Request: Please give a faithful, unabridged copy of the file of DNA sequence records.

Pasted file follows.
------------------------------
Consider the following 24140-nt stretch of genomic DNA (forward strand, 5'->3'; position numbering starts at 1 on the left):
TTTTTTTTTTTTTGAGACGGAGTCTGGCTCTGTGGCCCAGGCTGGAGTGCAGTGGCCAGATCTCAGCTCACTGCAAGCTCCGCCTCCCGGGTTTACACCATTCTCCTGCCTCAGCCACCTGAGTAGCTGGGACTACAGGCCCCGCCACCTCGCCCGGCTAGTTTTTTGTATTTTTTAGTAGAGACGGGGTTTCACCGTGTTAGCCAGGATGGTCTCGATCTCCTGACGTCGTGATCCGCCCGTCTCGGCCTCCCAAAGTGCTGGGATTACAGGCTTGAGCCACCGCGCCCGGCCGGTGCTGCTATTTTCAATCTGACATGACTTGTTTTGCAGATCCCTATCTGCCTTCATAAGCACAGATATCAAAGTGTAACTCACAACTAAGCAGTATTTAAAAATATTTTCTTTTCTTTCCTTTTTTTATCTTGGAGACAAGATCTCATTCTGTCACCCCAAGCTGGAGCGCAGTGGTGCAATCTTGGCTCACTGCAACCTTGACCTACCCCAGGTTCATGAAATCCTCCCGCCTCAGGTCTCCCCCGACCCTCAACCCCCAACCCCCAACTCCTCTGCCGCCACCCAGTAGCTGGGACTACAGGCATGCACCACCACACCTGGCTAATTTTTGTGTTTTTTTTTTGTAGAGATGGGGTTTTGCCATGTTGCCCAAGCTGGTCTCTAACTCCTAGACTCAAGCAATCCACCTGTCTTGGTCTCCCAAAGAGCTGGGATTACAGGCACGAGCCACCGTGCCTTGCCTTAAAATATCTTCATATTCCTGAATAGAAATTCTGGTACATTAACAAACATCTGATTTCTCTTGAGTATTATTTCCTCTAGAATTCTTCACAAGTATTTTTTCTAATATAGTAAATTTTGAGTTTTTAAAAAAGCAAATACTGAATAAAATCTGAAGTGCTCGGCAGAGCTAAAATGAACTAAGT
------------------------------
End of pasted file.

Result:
Consider the following 24140-nt stretch of genomic DNA (forward strand, 5'->3'; position numbering starts at 1 on the left):
TTTTTTTTTTTTTGAGACGGAGTCTGGCTCTGTGGCCCAGGCTGGAGTGCAGTGGCCAGATCTCAGCTCACTGCAAGCTCCGCCTCCCGGGTTTACACCATTCTCCTGCCTCAGCCACCTGAGTAGCTGGGACTACAGGCCCCGCCACCTCGCCCGGCTAGTTTTTTGTATTTTTTAGTAGAGACGGGGTTTCACCGTGTTAGCCAGGATGGTCTCGATCTCCTGACGTCGTGATCCGCCCGTCTCGGCCTCCCAAAGTGCTGGGATTACAGGCTTGAGCCACCGCGCCCGGCCGGTGCTGCTATTTTCAATCTGACATGACTTGTTTTGCAGATCCCTATCTGCCTTCATAAGCACAGATATCAAAGTGTAACTCACAACTAAGCAGTATTTAAAAATATTTTCTTTTCTTTCCTTTTTTTATCTTGGAGACAAGATCTCATTCTGTCACCCCAAGCTGGAGCGCAGTGGTGCAATCTTGGCTCACTGCAACCTTGACCTACCCCAGGTTCATGAAATCCTCCCGCCTCAGGTCTCCCCCGACCCTCAACCCCCAACCCCCAACTCCTCTGCCGCCACCCAGTAGCTGGGACTACAGGCATGCACCACCACACCTGGCTAATTTTTGTGTTTTTTTTTTGTAGAGATGGGGTTTTGCCATGTTGCCCAAGCTGGTCTCTAACTCCTAGACTCAAGCAATCCACCTGTCTTGGTCTCCCAAAGAGCTGGGATTACAGGCACGAGCCACCGTGCCTTGCCTTAAAATATCTTCATATTCCTGAATAGAAATTCTGGTACATTAACAAACATCTGATTTCTCTTGAGTATTATTTCCTCTAGAATTCTTCACAAGTATTTTTTCTAATATAGTAAATTTTGAGTTTTTAAAAAAGCAAATACTGAATAAAATCTGAAGTGCTCGGCAGAGCTAAAATGAACTAAGT